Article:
FAMILY VALUES:  There is some profanity and a scene of graphic violence and gore.
TRIVIAL PURSUIT:  Producer Darren Aronofsky (who at one time was set to direct this with Rachel Weisz in the title role) also directed Portman to her Oscar win for Black Swan.
CRITICAL MASS: As of 12/28/16: Rotten Tomatoes: 88% positive reviews. Metacritic: 81/100.
COMPARISON SHOPPING: 13 Days
FINAL RATING: 7.5/10
NEXT: Manchester by the Sea

Ted 2


Ted and Tammi-Lynn experience some marital bliss.

Ted and Tammi-Lynn experience some marital bliss.

(2015) Comedy (Universal) Mark Wahlberg, Seth MacFarlane (voice), Amanda Seyfried, Jessica Barth, Giovanni Ribisi, Morgan Freeman, John Carroll Lynch, Sam J. Jones, Patrick Warburton, Michael Dorn, Bill Smitrovich, John Slattery, Cocoa Brown, Ron Canada, Liam Neeson, Dennis Haysbert, Patrick Stewart (voice), Tom Brady, Jay Leno, Jimmy Kimmel, Kate MacKinnon. Directed by Seth MacFarlane

When you get a movie that’s as popular as Ted was, a sequel is inevitable. Just because a movie was popular though, doesn’t necessarily mean a sequel is advisable.

Ted (MacFarlane) is marrying his sweetheart Tammi-Lynn (Barth), the two having met at the grocery store where they’re both employed. Performing the ceremony is their hero Sam J. Jones – Flash Gordon himself. Things are looking up for Ted. Celebrating, albeit with more restraint is his best friend and thunder buddy John Bennett (Wahlberg) who is still stinging from a divorce from long-time girl Lori.

Still, John has always been there for Ted and vice versa so he supports his friend all the way and Ted settles into married life. Nobody ever explained to the magically animated teddy bear however that marriage isn’t easy. Ted and Tammi-Lynn begin to fight and it looks like the two might be headed for Divorceville. However, Ted gets the idea from a co-worker that the best way to fix up a broken marriage is to have a baby and at first, it seems that it’s just what the doctor ordered; Tammi-Lynn is ecstatic at the thought of being a mommy.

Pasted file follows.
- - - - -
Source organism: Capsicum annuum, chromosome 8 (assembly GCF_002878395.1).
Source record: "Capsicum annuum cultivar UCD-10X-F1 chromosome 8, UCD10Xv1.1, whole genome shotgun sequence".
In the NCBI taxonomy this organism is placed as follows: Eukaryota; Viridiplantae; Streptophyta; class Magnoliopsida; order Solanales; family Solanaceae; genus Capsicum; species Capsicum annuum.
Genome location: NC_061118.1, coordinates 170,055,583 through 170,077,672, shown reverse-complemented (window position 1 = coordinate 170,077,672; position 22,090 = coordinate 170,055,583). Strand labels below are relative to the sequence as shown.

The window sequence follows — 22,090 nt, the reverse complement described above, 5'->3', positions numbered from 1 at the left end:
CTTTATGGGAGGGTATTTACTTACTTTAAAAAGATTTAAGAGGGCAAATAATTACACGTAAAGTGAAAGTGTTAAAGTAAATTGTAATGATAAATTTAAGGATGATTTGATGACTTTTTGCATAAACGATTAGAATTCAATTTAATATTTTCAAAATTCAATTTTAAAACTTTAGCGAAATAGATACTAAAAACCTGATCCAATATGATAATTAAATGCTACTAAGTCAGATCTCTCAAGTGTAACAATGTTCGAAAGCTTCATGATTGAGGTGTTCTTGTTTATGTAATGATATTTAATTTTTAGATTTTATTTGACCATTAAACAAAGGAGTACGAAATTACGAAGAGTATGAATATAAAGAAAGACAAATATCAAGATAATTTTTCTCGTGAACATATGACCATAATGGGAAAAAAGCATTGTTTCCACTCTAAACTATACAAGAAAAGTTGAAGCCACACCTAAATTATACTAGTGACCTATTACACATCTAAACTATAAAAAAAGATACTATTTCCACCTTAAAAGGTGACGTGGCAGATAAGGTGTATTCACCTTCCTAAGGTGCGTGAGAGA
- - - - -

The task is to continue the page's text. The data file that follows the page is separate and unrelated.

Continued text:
However, there are some hurdles to overcome. Ted isn’t, how can we put this, anatomically correct so they’ll have to go the artificial insemination route. Of course, Ted wants only the best and after trying to get a few well-known sperm donors (including Patriots quarterback Tom Brady) and failing, Ted “settles” for his buddy John’s…umm, seed.

When it turns out that Tammi-Lynn can’t carry a baby to term, adoption seems the only way left. However, Ted’s attempts to adopt a baby turn back on him unexpectedly when the Commonwealth of Massachusetts, who have never weighed in on Ted’s legal status in the 30 years or so he’s been around, suddenly now declare that an animated teddy bear does not have the rights that a regular human being has. At least, a straight one (until recently).

Stung that he is now considered property, Ted fights back in the courts, utilizing pretty but inexperienced lawyer Samantha L. Jackson (Seyfried). Unbeknownst to them however, Ted’s nemesis Donny (Ribisi) is plotting with Hasbro’s amoral CEO (Lynch) to get Ted back, dissect him, find out what makes him tick and manufacture millions of animated teddy bears just like him. Can Ted win his freedom and have the life he truly wants?